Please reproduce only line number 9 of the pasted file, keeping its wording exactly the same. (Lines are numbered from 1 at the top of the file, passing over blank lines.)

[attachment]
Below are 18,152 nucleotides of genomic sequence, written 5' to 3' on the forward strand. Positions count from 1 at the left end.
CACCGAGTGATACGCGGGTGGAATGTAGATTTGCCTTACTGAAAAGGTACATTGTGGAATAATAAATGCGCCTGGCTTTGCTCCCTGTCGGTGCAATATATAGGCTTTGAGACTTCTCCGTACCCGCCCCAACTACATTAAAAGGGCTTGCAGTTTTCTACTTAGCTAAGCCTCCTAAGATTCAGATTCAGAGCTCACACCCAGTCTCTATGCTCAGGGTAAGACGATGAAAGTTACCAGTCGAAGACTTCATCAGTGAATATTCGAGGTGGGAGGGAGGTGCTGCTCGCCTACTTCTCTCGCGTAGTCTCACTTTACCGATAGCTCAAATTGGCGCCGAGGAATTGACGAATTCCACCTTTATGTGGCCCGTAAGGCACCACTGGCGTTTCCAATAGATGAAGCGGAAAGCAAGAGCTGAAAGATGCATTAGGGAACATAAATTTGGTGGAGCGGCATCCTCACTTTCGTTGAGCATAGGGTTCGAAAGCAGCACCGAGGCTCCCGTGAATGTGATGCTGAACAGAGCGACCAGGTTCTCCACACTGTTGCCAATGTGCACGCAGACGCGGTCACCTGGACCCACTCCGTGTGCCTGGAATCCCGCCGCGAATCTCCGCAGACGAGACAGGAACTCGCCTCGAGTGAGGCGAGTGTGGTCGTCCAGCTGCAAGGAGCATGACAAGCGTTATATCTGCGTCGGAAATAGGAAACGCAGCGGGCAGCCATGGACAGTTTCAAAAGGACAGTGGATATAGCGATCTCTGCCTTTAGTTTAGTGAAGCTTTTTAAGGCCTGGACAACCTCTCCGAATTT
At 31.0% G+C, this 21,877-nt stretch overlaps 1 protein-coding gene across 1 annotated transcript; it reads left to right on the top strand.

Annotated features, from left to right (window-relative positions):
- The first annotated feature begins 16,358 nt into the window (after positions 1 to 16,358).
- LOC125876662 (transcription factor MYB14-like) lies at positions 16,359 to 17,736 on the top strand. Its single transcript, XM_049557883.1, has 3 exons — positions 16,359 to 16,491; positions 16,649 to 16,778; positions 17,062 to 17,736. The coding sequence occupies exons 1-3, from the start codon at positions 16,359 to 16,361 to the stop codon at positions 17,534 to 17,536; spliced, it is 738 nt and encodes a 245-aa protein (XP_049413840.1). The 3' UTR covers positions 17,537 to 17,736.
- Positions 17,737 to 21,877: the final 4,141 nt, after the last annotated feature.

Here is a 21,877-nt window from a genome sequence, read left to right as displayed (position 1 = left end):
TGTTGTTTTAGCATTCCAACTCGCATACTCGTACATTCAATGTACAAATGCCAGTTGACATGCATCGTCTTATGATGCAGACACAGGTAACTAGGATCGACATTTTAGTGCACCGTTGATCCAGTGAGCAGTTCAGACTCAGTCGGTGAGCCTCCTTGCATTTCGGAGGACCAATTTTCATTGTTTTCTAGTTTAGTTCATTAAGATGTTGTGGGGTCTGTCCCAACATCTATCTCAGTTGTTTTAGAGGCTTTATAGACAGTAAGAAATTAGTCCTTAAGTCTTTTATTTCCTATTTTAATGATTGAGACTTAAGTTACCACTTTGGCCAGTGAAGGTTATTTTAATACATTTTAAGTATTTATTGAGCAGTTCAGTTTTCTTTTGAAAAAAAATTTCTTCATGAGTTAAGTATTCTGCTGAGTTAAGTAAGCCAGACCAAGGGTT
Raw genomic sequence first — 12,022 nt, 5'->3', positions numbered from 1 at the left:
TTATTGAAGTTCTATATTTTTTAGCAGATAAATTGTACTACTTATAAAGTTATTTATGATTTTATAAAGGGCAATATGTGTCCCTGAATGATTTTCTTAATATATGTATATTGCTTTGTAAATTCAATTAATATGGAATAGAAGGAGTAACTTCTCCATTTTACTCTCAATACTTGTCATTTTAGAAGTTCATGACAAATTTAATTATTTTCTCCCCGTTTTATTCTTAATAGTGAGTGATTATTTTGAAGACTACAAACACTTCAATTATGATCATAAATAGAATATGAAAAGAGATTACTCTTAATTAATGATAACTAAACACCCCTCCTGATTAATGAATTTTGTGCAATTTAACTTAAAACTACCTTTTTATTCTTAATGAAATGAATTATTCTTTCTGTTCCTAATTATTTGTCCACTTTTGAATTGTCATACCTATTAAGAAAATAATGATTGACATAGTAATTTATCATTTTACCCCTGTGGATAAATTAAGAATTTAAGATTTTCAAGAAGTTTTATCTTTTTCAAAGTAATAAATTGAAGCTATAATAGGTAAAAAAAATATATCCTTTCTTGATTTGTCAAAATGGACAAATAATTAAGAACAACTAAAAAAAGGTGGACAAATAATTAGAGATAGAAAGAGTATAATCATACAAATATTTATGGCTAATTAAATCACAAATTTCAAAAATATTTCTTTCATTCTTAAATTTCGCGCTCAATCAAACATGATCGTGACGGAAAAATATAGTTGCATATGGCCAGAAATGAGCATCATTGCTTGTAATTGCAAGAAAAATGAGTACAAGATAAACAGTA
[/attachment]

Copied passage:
TGTTGTTTTAGCATTCCAACTCGCATACTCGTACATTCAATGTACAAATGCCAGTTGACATGCATCGTCTTATGATGCAGACACAGGTAACTAGGATCGACATTTTAGTGCACCGTTGATCCAGTGAGCAGTTCAGACTCAGTCGGTGAGCCTCCTTGCATTTCGGAGGACCAATTTTCATTGTTTTCTAGTTTAGTTCATTAAGATGTTGTGGGGTCTGTCCCAACATCTATCTCAGTTGTTTTAGAGGCTTTATAGACAGTAAGAAATTAGTCCTTAAGTCTTTTATTTCCTATTTTAATGATTGAGACTTAAGTTACCACTTTGGCCAGTGAAGGTTATTTTAATACATTTTAAGTATTTATTGAGCAGTTCAGTTTTCTTTTGAAAAAAAATTTCTTCATGAGTTAAGTATTCTGCTGAGTTAAGTAAGCCAGACCAAGGGTT